Thursday, May 16, 2013

The Cinema File #178: "The Bay" Review

Recently I reviewed a found footage movie called The Frankenstein Theory, which I noted was arguably the best traditional long form example of this much maligned genre I've seen so far. That statement is of course qualified by the fact that the vast majority of found footage movies are ball shrivelingly boring, and by the terms traditional and long form, to separate it from another found footage film I enjoyed more, the experimental anthology VHS. I was going to suggest that the movie I just watched, Barry Levinson's The Bay, might have already surpassed The Frankenstein Theory on this admittedly low standard, but the more I think about it, the more I wonder if it even qualifies as a found footage movie at all, or if it would be more accurately described as a mockumentary. I don't know what it is, but I enjoyed the hell out of it nonetheless.

The Bay is the story of a small town off the coast of the Chesapeake Bay that is suddenly invaded by a mutated parasite created by local industrial runoff seeping into the area's water supply. The reason I question where this movie falls on the line between found footage and mockumentary is because while the pace and tone of the film is very much in keeping with found footage movies, the structure is clearly meant to convey a documentary feel, narrated by a survivor of a supposedly real incident and solving the problem in so many of these movies of who exactly edits together all this found footage. At the same time, every mockumentary I can think of is a comedy a la the improv films of Christopher Guest, so its just strange to me to even conceive of a mockumentary horror film at all.

Whatever you call it, The Bay is a solid example of environmental horror highlighting one of the few believable threats left in the context of nature run amok stories. The movie is basically an adaptation of those Cracked articles that appear from time to time talking about the top five real life parasites you won't believe are eating you from the inside out right now! The tension established by the film works precisely because most people with an Internet connection have seen something like the creatures on display in weird but true tales of foreign encounters with rare lifeforms, and the only jump is that these things could attack domestically and in large numbers, which we all secretly believe is possible in our most paranoid moments anyway.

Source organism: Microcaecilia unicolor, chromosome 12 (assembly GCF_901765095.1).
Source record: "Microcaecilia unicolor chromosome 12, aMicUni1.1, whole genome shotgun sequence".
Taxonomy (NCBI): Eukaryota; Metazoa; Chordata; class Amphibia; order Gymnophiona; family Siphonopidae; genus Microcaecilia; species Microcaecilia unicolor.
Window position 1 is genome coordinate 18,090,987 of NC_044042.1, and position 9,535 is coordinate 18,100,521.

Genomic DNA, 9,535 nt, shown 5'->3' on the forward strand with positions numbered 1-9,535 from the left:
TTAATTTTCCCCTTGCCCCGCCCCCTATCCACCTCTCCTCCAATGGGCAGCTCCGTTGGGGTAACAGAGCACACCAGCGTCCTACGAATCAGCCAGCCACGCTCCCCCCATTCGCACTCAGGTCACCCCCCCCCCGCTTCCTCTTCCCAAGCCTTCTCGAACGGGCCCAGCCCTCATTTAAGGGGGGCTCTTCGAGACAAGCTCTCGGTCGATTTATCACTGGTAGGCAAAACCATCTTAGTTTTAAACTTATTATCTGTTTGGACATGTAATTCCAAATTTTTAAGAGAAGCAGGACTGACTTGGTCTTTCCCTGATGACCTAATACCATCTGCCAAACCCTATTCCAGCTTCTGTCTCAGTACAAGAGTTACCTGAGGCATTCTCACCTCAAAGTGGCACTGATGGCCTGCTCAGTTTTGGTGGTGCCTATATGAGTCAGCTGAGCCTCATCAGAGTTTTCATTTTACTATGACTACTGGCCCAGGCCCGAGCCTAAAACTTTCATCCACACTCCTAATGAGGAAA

The film establishes a sense of foreboding dread from the very beginning as it balances images of peaceful small town life with the retrospective threats of tragedy and carnage to come. When the outbreak finally hits, the ramifications of this plague are instant, intense, and chilling, never losing its sense of realism even as things spiral out of control in ever more conveniently absurd ways. The turmoil of the townspeople and the stalwart efforts of a local doctor and a duo of scientists trying to unravel the mystery of the parasites is played off against the stymieing force of government incompetence clearly evoking the uncaring example of FEMA's reaction to Hurricane Katrina. The partisan in me who has seen so many ensuing disasters handled deftly thanks to a president smart enough to actually staff the agency properly chafed a bit at the dated representation, but as a common horror trope I must admit it works very well.

Overall, The Bay is a kind of horror movie you don't see all too often anymore, grounded in a reality familiar enough that it can maintain a level of tension no matter how outlandish it gets. If I had to cite one major complaint, I would say the environmentalist message is a bit heavy handed, but then I don't really see how it couldn't have been under the circumstances, as the documentary format requires that the footage be assembled with an agenda, and seeing that argument made only lends an added level of authenticity to the presentation. By the end, an image of something as typically innocuous as someone drinking from a tap is frightening, as the drinking water has become the enemy. Whether this is a found footage movie or a mockumentary, or something in between, its the easiest I've been able to become invested in a film of either genre, and the fairly simple premise is effective and pays off in a way so many other movies of both genres rarely do.

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